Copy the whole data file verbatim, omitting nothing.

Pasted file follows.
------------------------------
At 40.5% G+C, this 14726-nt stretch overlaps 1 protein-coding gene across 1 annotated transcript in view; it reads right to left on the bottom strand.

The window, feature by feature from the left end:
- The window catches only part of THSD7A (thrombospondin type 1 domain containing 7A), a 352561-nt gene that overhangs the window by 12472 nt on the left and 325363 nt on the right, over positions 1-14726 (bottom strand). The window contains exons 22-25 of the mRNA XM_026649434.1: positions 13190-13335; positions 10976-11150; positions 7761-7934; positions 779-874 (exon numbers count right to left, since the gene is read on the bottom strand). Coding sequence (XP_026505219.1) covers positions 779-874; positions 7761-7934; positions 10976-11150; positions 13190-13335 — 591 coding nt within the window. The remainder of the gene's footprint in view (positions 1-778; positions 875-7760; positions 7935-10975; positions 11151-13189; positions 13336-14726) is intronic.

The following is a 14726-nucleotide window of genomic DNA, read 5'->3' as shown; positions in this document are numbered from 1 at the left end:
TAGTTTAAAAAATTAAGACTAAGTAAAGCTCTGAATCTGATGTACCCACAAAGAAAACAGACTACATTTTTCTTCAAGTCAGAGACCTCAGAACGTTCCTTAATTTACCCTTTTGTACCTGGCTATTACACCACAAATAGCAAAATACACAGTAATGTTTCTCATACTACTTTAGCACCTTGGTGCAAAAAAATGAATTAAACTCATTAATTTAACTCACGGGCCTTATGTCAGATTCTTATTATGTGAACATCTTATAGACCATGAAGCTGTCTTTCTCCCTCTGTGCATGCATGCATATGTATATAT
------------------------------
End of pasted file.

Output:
At 40.5% G+C, this 14726-nt stretch overlaps 1 protein-coding gene across 1 annotated transcript in view; it reads right to left on the bottom strand.

The window, feature by feature from the left end:
- The window catches only part of THSD7A (thrombospondin type 1 domain containing 7A), a 352561-nt gene that overhangs the window by 12472 nt on the left and 325363 nt on the right, over positions 1-14726 (bottom strand). The window contains exons 22-25 of the mRNA XM_026649434.1: positions 13190-13335; positions 10976-11150; positions 7761-7934; positions 779-874 (exon numbers count right to left, since the gene is read on the bottom strand). Coding sequence (XP_026505219.1) covers positions 779-874; positions 7761-7934; positions 10976-11150; positions 13190-13335 — 591 coding nt within the window. The remainder of the gene's footprint in view (positions 1-778; positions 875-7760; positions 7935-10975; positions 11151-13189; positions 13336-14726) is intronic.

The following is a 14726-nucleotide window of genomic DNA, read 5'->3' as shown; positions in this document are numbered from 1 at the left end:
TAGTTTAAAAAATTAAGACTAAGTAAAGCTCTGAATCTGATGTACCCACAAAGAAAACAGACTACATTTTTCTTCAAGTCAGAGACCTCAGAACGTTCCTTAATTTACCCTTTTGTACCTGGCTATTACACCACAAATAGCAAAATACACAGTAATGTTTCTCATACTACTTTAGCACCTTGGTGCAAAAAAATGAATTAAACTCATTAATTTAACTCACGGGCCTTATGTCAGATTCTTATTATGTGAACATCTTATAGACCATGAAGCTGTCTTTCTCCCTCTGTGCATGCATGCATATGTATATAT